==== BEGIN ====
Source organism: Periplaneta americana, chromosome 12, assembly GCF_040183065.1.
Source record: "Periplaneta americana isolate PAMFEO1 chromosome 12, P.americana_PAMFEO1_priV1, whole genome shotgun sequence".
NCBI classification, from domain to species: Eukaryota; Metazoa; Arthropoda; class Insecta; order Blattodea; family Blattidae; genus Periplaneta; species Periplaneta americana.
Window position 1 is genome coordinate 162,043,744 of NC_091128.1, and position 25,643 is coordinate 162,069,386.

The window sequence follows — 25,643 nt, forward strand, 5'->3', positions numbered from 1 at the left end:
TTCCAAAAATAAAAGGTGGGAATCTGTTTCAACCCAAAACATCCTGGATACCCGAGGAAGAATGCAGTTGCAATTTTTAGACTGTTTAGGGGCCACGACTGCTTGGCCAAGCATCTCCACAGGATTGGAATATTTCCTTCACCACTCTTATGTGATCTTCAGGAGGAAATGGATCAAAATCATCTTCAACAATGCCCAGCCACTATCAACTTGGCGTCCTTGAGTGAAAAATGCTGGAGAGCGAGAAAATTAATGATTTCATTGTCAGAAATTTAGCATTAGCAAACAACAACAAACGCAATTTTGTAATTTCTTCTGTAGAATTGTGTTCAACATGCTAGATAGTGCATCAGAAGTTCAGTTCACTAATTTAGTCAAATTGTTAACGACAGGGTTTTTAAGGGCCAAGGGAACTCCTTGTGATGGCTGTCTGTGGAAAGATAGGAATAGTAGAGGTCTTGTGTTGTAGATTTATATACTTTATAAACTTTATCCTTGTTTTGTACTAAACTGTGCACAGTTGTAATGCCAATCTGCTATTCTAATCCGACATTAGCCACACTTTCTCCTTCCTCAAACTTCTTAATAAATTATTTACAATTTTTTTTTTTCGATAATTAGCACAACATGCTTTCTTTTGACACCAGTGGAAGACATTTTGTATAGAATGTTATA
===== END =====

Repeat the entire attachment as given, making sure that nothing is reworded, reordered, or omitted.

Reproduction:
Source organism: Periplaneta americana, chromosome 12, assembly GCF_040183065.1.
Source record: "Periplaneta americana isolate PAMFEO1 chromosome 12, P.americana_PAMFEO1_priV1, whole genome shotgun sequence".
NCBI classification, from domain to species: Eukaryota; Metazoa; Arthropoda; class Insecta; order Blattodea; family Blattidae; genus Periplaneta; species Periplaneta americana.
Window position 1 is genome coordinate 162,043,744 of NC_091128.1, and position 25,643 is coordinate 162,069,386.

The window sequence follows — 25,643 nt, forward strand, 5'->3', positions numbered from 1 at the left end:
TTCCAAAAATAAAAGGTGGGAATCTGTTTCAACCCAAAACATCCTGGATACCCGAGGAAGAATGCAGTTGCAATTTTTAGACTGTTTAGGGGCCACGACTGCTTGGCCAAGCATCTCCACAGGATTGGAATATTTCCTTCACCACTCTTATGTGATCTTCAGGAGGAAATGGATCAAAATCATCTTCAACAATGCCCAGCCACTATCAACTTGGCGTCCTTGAGTGAAAAATGCTGGAGAGCGAGAAAATTAATGATTTCATTGTCAGAAATTTAGCATTAGCAAACAACAACAAACGCAATTTTGTAATTTCTTCTGTAGAATTGTGTTCAACATGCTAGATAGTGCATCAGAAGTTCAGTTCACTAATTTAGTCAAATTGTTAACGACAGGGTTTTTAAGGGCCAAGGGAACTCCTTGTGATGGCTGTCTGTGGAAAGATAGGAATAGTAGAGGTCTTGTGTTGTAGATTTATATACTTTATAAACTTTATCCTTGTTTTGTACTAAACTGTGCACAGTTGTAATGCCAATCTGCTATTCTAATCCGACATTAGCCACACTTTCTCCTTCCTCAAACTTCTTAATAAATTATTTACAATTTTTTTTTTTCGATAATTAGCACAACATGCTTTCTTTTGACACCAGTGGAAGACATTTTGTATAGAATGTTATA